I’ve never believed I am hot.  I’ve always been humbled by the beauty of my friends and the attention they received from the opposite sex.  Growing up, it let me know, at the very least, that I was not destined to be a model or to date the hot guys.  And this was good.  Because I didn’t garner male attention, I focused on my studies, learned how to be a great friend, and cultivated my mind, a rich inner life, a fierce independence and sense of humor.  I think I’ve turned into a pretty awesome person to know, if I may say so myself. 

Even though I never believed I was hot, I never thought I was ugly.  At least not until recently.  After many years of not really hanging out with single women at all, or at least not with single women in a larger group of people, I made a single lady friend.  This friend is tall and skinny and tan and blonde—very pretty.  People are always telling her how pretty she is, too.  They talk about fixing her up with their single friends.  They wonder aloud how it is possible that she is still single.  Men clearly are giving her the eye.  As for me?  No one makes mention of their single male friends to me or comments on my appearance at all.  I might as well be invisible except for a few silly comments I throw into a conversation here and there. 

It’s started to make me wonder just how unattractive I actually am.  I think because of my level of security with my personality and intelligence I have body dysmorphia, only instead of believing I’m much fatter than I am, I think I’m thinner.  Maybe my hair is scragglier than I imagine.  Maybe I have more than just the 2nd chin I see in the mirror.  Perhaps people can barely see my eyeballs at all for how narrow they are.  Is it possible that my lips are actually so thin that I just look like some old lady without her teeth in every time I talk? 

I’ve always wanted to find a man who appreciates me for who I am inside, but is that even possible without a pretty package to lure him in?  I don’t have any answers, only dateless nights.  All I can do is tell myself my own lies and hold out hope that I can find a man who sees me through the eyes of my mom.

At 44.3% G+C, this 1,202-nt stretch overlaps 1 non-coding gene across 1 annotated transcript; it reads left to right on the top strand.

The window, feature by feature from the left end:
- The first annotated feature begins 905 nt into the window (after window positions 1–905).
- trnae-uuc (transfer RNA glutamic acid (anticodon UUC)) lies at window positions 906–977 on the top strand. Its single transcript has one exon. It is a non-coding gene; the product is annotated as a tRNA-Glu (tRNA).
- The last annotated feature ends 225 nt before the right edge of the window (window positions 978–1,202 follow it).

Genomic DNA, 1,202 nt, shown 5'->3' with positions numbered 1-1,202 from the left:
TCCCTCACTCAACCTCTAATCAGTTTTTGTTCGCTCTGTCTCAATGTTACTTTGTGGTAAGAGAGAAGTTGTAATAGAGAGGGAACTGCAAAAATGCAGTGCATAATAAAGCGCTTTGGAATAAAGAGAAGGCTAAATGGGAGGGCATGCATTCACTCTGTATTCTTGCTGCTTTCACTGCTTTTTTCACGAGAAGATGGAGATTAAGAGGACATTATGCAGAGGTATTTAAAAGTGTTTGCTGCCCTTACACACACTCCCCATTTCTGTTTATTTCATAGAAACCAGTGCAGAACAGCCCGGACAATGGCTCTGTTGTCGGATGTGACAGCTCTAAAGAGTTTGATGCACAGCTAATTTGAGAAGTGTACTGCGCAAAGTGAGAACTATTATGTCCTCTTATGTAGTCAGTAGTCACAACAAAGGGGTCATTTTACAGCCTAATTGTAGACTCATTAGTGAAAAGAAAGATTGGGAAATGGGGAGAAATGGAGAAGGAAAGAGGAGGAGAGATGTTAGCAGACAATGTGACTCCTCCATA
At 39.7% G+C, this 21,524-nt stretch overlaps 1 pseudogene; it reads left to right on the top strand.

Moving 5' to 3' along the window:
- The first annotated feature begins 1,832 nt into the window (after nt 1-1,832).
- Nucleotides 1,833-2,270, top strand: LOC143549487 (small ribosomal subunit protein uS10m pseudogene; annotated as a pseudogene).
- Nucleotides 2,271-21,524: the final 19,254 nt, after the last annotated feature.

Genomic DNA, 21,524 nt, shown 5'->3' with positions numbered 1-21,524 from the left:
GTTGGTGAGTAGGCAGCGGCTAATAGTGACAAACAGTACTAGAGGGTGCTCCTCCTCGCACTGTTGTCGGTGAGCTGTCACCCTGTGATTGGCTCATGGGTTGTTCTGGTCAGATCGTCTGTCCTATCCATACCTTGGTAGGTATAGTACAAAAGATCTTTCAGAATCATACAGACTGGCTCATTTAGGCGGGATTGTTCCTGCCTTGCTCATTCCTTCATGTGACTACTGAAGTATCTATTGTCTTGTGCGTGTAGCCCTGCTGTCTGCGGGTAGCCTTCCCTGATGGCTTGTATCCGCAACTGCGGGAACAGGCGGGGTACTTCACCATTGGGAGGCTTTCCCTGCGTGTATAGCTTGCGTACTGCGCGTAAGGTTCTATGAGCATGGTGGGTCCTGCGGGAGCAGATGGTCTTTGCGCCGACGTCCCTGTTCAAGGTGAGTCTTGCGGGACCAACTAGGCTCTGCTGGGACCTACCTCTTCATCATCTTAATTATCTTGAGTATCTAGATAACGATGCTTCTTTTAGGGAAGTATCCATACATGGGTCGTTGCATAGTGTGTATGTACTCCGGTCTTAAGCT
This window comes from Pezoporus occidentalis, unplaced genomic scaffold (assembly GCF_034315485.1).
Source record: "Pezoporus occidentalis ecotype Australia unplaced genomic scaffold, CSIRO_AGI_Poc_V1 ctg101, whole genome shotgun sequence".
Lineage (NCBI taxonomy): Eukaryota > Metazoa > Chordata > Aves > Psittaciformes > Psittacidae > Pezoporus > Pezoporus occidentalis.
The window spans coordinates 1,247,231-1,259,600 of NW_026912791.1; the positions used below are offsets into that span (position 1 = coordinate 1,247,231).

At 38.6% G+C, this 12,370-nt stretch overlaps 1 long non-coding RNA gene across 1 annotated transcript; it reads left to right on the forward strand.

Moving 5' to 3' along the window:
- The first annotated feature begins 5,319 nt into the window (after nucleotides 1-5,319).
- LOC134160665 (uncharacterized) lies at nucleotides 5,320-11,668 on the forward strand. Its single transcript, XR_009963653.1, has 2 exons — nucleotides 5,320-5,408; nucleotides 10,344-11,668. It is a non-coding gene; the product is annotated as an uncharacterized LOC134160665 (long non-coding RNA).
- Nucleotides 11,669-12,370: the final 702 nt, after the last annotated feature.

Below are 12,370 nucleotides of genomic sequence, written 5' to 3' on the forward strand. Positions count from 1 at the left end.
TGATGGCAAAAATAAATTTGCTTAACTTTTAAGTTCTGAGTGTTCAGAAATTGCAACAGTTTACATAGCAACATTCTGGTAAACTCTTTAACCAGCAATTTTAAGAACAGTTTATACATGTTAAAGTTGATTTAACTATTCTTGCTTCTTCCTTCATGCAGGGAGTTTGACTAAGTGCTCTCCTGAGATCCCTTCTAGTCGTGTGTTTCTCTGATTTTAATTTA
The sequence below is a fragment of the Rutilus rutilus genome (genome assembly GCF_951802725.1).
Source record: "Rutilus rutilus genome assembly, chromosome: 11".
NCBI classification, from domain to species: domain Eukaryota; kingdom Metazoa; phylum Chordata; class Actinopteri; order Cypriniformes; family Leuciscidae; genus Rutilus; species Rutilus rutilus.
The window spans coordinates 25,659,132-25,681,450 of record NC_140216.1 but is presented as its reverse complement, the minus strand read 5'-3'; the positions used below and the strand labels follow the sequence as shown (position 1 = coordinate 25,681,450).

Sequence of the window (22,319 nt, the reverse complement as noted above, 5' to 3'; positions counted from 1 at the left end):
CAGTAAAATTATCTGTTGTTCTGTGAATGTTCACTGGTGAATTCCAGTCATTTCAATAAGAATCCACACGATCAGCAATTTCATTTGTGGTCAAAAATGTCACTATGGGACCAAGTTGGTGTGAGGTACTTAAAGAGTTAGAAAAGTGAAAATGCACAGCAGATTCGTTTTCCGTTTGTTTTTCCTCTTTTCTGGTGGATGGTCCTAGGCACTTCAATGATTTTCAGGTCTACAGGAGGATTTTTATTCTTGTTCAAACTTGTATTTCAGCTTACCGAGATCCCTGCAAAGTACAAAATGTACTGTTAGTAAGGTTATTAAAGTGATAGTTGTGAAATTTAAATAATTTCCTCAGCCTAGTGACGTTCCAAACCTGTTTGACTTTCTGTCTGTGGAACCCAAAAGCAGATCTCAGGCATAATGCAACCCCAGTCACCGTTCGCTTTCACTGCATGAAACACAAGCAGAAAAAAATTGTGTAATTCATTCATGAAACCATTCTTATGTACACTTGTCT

Tuesday, June 4, 2013

Summar Slump

Today is my first official day of summar.  No, that's not a spelling error; only pronouncing it "summar" gives summer the proper amount of simultaneous excitement and dread that a single teacher like me experiences at the start of this season each year.

One of the reasons you become a teacher, apart from wanting to help kids and stuff, is the guaranteed vacation time: three days at Thanksgiving, two weeks at Christmas, a week for spring break, and a little more than two months off every summer.  What they don't tell you is that you won't be able to survive in the teaching profession without all that time away all the demands of the job.  And they definitely won't tell you about the summer slump.

In my first several years of summer vacation as a teacher, I didn't have this sense of dread.  I went into summer like a kid, excited about spending time at the pool, sleeping in, and hanging out with my friends.  I spent those first few summers as a seasonal alcoholic with friends who were still in undergrad, grad school or who were just loafing about until they figured out life.  That kind of stuff is still socially acceptable when you're 24. Not so much when you're 31.

The further you get away from college, the fewer friends you have who are able to hang out with you in the middle of the day.  It can become a lonely, lonely time filled with conversations with your cat, not-showering and sleeping like a factory worker on the night shift.  You can really lose your sense of time, place and self.  Sure, there are other teachers you could hang out with, but the truth is that as much as you need a break from students, you also kind of need a break from coworkers by the time June rolls around.  There's also the high probability that most of those coworkers have children, which greatly affects either the activities available or their available time.

And the older you get, the more you realize that you really should be spending some of that down time taking care of adult responsibilities like getting your oil changed in your car because it probably resembles hot fudge by this point.  I'm not sure if this habit comes from my Midwestern mother who has probably the craziest work ethic on the planet, but summer has become a time of goals for me.  Goals I rarely accomplish, but goals nonetheless.  Here are this summer's goals to meet some adult responsibilities and stay busy enough to avoid the summer slump:

Lose the weight I gained over the course of the school year